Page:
Switchgear Protection

Electric motors make up about seventy percent of the electrical energy used in industry. For this reason, the correct protection of electric motors and the prevention of unplanned stops provide an increase in efficiency spread throughout the plant. Although there are no clear-cut rules in engine protection, there are basic elements to consider in engine protection. In this article, we will take a look at the common mistakes made while protecting the engine.

Incorrect Selection of Low Voltage Protection Values

Motors operating below their rated voltage may be subject to overheating and have a shorter lifespan. According to the National Electrical Manufacturers Association (NEMA), it is not recommended to run motors below 90% of their rated voltage for extended periods of time. Note that if an undervoltage protection is set too high, it may disconnect the motor when not needed.

For example, a three-phase motor with a rated voltage of 230V has 207V of the lowest acceptable operating voltage according to NEMA. However, if an adjustable Low Voltage relay is set to 220V, a voltage drop of 5% will be sufficient to disconnect the motor.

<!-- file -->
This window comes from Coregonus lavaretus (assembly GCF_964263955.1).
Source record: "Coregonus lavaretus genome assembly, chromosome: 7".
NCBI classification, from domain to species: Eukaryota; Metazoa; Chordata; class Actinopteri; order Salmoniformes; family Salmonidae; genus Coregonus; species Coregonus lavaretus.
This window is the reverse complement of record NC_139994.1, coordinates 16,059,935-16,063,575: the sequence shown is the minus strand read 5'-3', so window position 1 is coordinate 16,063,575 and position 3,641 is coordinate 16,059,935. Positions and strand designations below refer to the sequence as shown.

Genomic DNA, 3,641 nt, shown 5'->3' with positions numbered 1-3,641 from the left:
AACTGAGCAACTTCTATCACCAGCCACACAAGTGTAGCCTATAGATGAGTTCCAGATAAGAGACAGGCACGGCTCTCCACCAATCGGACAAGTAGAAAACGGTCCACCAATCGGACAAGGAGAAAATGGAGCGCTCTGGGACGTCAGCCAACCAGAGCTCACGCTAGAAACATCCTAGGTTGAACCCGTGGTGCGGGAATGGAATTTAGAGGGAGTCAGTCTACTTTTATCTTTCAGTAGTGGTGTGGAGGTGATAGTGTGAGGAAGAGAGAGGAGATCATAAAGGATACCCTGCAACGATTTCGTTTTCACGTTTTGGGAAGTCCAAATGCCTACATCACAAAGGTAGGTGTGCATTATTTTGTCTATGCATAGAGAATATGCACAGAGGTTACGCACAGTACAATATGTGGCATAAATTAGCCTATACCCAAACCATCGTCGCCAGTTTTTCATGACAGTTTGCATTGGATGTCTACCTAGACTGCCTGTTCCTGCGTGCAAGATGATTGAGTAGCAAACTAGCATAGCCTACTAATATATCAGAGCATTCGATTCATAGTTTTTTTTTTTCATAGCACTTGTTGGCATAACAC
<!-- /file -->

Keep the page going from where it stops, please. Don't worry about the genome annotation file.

Thermal Overload Setting

The basic requirement for overload protection setting for motors is 125% of full load currents according to NEC; however, it is also necessary to consider the overload relay instructions. If the 125% value is not integrated into the relay, you should set it to +25% current on the motor nameplate.

If the overload protection is set too low, the motor may be disconnected even during normal operation. This means unnecessary downtime and the engine is not protected at the desired level. Of course, the overload protection should not be set too high either, as the motor will not be adequately protected against overload. For example, if you add 15% when setting an overload relay with a built-in value of 125%, the actual overload protection value will be 144% and this does not meet the desired standards.

Magnetic Protection Set

In situations such as fault conditions, the magnetic protections must disconnect the motor immediately, but allow inrush current without disconnection. The point that should not be forgotten here is that if the magnetic protection is fixed, the trip curve and the inrush current values ​​should be allowed to operate in a coordinated manner. It is helpful to make sure that the inrush current is lower, especially if the motor has a low voltage starter, soft starter or variable frequency drive.



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